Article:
The Kashmir Press Club (KPC) in Srinagar on Tuesday expressed serious concern over the “unprecedented communication blockade” in the valley and criticised authorities for allegedly asking some senior journalists to vacate their government accommodation.
The KPC also described the action as “harassment aimed at coercing journalists to toe a particular line”.
Denouncing the curbs imposed on media and journalists, the press club’s executive committee said in a meeting that due to “unprecedented communication blockade” affecting mobile telephony, Internet and telephone landlines, journalists have been “crippled, overwhelmingly disabling them from reporting the ground situation”.
“Since the communication blockade was imposed over the region on August 5, the club took up the issue with government authorities on several occasions, urging them to restore mobile phones, Internet and telephone landlines to journalists and media outlets, including newspapers, and also the club itself,” it said.
“But all these efforts have proved to be futile as these services have not been restored to journalists till date,” the KPC said in a statement.
It said currently, hundreds of journalists – both local and visiting and media workers – are forced to wait in queues for their turn to file assignments at the makeshift media facilitation centre here.
“The centre is equipped with only five computers and a low speed Internet connection,” the statement said.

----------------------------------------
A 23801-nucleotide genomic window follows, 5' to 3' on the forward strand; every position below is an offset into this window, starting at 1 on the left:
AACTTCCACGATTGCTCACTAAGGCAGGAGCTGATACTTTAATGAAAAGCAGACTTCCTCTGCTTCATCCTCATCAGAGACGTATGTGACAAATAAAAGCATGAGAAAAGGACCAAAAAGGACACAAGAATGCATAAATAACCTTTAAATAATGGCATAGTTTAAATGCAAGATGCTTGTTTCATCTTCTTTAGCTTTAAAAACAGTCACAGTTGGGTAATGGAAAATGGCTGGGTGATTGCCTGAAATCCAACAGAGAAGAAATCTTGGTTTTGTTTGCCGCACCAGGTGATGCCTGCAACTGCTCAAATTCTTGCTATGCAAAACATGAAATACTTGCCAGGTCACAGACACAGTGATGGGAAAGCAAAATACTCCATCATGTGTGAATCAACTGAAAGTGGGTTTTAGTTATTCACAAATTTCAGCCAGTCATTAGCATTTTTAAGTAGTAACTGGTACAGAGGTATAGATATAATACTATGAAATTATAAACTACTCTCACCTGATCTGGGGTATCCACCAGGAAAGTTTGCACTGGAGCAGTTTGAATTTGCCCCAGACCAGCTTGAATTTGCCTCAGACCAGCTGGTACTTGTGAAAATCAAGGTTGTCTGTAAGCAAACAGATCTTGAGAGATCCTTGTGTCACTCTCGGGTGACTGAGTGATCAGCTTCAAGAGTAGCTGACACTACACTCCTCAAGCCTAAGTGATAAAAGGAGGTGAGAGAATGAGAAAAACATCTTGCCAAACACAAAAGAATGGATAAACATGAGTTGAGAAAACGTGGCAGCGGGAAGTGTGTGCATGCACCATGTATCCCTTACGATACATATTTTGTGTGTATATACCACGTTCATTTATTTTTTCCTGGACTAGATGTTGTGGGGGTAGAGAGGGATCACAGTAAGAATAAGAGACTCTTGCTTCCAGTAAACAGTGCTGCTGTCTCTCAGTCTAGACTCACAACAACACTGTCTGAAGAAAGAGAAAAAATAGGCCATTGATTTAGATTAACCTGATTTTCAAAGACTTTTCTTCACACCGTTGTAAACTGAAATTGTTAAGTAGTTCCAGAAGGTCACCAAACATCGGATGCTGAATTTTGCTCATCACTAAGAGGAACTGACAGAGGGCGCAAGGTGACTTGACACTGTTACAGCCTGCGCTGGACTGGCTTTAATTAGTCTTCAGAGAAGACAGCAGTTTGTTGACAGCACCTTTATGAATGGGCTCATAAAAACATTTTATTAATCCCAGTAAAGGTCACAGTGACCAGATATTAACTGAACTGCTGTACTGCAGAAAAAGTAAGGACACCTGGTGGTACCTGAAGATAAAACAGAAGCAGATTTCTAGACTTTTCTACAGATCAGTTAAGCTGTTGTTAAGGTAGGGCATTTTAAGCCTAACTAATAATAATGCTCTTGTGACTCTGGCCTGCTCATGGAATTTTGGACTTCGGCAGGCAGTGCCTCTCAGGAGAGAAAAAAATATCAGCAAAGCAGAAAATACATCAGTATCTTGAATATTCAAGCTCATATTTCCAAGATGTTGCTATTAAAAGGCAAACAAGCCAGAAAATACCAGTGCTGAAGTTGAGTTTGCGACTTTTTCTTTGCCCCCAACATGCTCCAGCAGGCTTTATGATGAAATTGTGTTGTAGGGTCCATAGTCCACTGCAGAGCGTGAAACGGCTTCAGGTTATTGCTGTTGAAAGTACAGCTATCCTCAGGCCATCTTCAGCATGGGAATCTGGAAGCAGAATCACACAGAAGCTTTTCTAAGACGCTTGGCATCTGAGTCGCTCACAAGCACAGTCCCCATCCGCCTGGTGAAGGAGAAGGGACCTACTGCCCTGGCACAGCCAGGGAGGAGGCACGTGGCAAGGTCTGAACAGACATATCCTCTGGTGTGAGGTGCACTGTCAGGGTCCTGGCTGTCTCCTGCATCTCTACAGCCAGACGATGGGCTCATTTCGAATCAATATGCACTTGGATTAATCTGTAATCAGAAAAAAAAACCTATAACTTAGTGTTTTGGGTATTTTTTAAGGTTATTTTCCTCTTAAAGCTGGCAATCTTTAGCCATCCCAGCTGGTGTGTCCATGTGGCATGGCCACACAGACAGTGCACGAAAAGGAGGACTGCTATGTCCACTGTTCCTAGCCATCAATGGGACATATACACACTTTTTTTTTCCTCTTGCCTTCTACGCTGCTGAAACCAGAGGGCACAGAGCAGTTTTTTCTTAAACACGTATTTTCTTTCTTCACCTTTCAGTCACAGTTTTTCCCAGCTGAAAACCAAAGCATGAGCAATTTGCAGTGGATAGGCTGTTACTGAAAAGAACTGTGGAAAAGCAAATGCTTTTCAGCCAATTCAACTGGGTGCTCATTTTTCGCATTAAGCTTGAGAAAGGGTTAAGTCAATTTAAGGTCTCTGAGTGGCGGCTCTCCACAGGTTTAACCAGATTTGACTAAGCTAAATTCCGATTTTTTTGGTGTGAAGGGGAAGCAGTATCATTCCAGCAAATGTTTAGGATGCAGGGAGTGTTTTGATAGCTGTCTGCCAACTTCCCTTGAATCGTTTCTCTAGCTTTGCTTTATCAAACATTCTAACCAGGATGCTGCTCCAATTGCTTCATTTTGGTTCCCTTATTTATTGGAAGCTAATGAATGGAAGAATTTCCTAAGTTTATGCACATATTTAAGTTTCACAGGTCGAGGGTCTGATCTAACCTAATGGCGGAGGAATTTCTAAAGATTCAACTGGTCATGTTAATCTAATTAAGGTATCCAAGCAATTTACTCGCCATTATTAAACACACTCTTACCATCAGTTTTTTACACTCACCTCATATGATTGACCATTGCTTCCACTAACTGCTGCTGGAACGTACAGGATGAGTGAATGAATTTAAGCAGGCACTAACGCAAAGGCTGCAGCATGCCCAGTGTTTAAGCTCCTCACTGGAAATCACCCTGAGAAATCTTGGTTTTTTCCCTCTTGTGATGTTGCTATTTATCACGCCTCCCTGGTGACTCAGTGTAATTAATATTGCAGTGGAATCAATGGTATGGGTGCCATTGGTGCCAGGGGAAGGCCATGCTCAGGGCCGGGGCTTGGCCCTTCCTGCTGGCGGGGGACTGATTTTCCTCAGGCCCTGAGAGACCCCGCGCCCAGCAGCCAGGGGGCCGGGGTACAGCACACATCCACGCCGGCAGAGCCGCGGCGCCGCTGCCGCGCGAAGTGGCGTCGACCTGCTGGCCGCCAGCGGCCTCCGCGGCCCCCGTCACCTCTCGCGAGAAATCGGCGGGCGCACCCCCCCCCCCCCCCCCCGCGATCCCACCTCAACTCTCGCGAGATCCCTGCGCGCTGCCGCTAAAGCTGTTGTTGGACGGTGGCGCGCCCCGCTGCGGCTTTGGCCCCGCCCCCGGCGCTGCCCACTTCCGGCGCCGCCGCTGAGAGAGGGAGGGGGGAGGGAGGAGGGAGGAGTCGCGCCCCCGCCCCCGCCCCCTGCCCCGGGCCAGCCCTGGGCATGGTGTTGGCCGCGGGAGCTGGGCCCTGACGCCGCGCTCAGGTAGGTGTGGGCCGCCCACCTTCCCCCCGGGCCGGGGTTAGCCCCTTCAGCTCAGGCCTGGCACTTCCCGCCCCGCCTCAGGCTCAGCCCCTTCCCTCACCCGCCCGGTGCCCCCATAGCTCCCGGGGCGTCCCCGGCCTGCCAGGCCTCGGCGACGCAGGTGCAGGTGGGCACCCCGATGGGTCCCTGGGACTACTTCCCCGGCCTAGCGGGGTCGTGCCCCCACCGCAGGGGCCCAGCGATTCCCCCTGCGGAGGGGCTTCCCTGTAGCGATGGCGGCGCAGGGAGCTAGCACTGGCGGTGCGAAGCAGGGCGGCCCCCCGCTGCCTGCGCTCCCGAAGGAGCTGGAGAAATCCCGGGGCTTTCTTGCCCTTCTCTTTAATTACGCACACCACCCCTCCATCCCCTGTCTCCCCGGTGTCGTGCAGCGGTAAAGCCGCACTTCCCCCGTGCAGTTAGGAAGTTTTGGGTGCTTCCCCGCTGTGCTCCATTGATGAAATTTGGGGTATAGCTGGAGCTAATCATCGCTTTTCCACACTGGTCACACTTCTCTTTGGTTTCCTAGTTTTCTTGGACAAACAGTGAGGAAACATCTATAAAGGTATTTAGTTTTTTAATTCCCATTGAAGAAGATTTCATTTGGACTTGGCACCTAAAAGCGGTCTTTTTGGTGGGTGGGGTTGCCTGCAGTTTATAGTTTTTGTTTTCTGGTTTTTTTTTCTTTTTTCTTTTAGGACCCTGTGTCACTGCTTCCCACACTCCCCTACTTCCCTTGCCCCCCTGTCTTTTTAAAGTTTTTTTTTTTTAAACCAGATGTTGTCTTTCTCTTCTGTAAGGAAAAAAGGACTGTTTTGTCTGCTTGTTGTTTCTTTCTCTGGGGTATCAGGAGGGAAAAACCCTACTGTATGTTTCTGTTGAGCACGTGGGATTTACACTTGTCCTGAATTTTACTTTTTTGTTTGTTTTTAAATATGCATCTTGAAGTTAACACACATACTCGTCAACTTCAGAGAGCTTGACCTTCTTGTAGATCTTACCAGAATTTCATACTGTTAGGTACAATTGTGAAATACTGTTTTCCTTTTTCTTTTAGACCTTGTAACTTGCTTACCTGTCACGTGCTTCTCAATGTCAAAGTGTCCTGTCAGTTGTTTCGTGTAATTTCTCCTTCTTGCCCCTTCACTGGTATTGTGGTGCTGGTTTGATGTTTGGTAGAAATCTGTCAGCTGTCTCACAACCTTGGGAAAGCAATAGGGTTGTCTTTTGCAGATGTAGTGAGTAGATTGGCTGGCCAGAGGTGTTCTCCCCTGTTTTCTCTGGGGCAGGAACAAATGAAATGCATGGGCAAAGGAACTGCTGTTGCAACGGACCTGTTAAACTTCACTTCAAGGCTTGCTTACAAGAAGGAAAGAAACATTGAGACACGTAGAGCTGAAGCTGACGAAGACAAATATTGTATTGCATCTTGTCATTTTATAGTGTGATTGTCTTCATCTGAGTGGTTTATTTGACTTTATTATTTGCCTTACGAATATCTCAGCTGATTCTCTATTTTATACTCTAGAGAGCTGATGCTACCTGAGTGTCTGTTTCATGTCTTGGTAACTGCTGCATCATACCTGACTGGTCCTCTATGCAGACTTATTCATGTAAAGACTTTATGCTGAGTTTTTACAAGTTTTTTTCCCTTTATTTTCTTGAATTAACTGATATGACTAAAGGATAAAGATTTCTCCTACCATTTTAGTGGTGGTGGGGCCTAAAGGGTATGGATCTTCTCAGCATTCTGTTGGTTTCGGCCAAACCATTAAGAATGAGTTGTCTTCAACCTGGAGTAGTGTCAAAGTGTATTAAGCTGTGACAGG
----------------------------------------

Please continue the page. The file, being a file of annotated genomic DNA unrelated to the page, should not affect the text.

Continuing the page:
Despite repeated reminders by the press club, the directorate of information and public relations has not made any attempt to enhance services including open access to WiFi for journalists at the centre until the internet and telephone facilities are restored in the Valley, the KPC claimed.
“The Kashmir Press Club demands that the government restore internet and telephone facility to journalists and media outlets,” the statement read.
“The executive committee meeting also expressed serious concern over the harassment of Kashmiri journalists and pressure tactics adopted by the government.
“It is noted with concern that at least three senior journalists… were asked by the government to vacate the government accommodations as soon as possible, which is nothing but harassment aimed at coercing journalists to toe a particular line,” it said.
A petition has been filed before Indian Supreme Court against the restrictions imposed on the media by Anuradha Bhasin, the executive editor of Kashmir Times.
This article was originally published on The Wire and has been reproduced with permission.